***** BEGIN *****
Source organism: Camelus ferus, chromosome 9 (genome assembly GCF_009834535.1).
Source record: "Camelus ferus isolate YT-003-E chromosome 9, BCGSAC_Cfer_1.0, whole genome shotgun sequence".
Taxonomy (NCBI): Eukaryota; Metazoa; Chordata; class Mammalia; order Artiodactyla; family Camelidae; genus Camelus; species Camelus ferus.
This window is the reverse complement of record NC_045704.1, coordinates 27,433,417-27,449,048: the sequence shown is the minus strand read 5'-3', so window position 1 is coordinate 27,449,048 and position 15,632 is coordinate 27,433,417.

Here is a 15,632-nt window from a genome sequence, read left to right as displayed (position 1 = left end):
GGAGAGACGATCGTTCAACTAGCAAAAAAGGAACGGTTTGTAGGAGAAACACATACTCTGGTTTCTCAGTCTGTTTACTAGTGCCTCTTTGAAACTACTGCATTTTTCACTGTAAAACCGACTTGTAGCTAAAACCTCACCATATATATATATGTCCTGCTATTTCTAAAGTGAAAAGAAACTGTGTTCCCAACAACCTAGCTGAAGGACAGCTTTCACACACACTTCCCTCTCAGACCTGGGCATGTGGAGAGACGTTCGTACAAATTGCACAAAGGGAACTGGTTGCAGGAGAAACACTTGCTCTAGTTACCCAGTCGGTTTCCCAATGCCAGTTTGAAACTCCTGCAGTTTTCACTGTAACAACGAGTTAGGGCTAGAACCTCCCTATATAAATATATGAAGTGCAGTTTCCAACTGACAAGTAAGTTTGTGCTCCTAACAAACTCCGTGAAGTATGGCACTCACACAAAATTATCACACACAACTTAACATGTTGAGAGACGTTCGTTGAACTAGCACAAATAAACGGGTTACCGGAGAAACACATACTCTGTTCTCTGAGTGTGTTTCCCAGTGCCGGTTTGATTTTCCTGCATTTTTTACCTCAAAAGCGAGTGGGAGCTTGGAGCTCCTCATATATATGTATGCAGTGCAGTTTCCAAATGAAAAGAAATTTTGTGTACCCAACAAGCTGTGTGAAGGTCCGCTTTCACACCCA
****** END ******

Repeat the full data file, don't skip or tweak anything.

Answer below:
Source organism: Camelus ferus, chromosome 9 (genome assembly GCF_009834535.1).
Source record: "Camelus ferus isolate YT-003-E chromosome 9, BCGSAC_Cfer_1.0, whole genome shotgun sequence".
Taxonomy (NCBI): Eukaryota; Metazoa; Chordata; class Mammalia; order Artiodactyla; family Camelidae; genus Camelus; species Camelus ferus.
This window is the reverse complement of record NC_045704.1, coordinates 27,433,417-27,449,048: the sequence shown is the minus strand read 5'-3', so window position 1 is coordinate 27,449,048 and position 15,632 is coordinate 27,433,417.

Here is a 15,632-nt window from a genome sequence, read left to right as displayed (position 1 = left end):
GGAGAGACGATCGTTCAACTAGCAAAAAAGGAACGGTTTGTAGGAGAAACACATACTCTGGTTTCTCAGTCTGTTTACTAGTGCCTCTTTGAAACTACTGCATTTTTCACTGTAAAACCGACTTGTAGCTAAAACCTCACCATATATATATATGTCCTGCTATTTCTAAAGTGAAAAGAAACTGTGTTCCCAACAACCTAGCTGAAGGACAGCTTTCACACACACTTCCCTCTCAGACCTGGGCATGTGGAGAGACGTTCGTACAAATTGCACAAAGGGAACTGGTTGCAGGAGAAACACTTGCTCTAGTTACCCAGTCGGTTTCCCAATGCCAGTTTGAAACTCCTGCAGTTTTCACTGTAACAACGAGTTAGGGCTAGAACCTCCCTATATAAATATATGAAGTGCAGTTTCCAACTGACAAGTAAGTTTGTGCTCCTAACAAACTCCGTGAAGTATGGCACTCACACAAAATTATCACACACAACTTAACATGTTGAGAGACGTTCGTTGAACTAGCACAAATAAACGGGTTACCGGAGAAACACATACTCTGTTCTCTGAGTGTGTTTCCCAGTGCCGGTTTGATTTTCCTGCATTTTTTACCTCAAAAGCGAGTGGGAGCTTGGAGCTCCTCATATATATGTATGCAGTGCAGTTTCCAAATGAAAAGAAATTTTGTGTACCCAACAAGCTGTGTGAAGGTCCGCTTTCACACCCA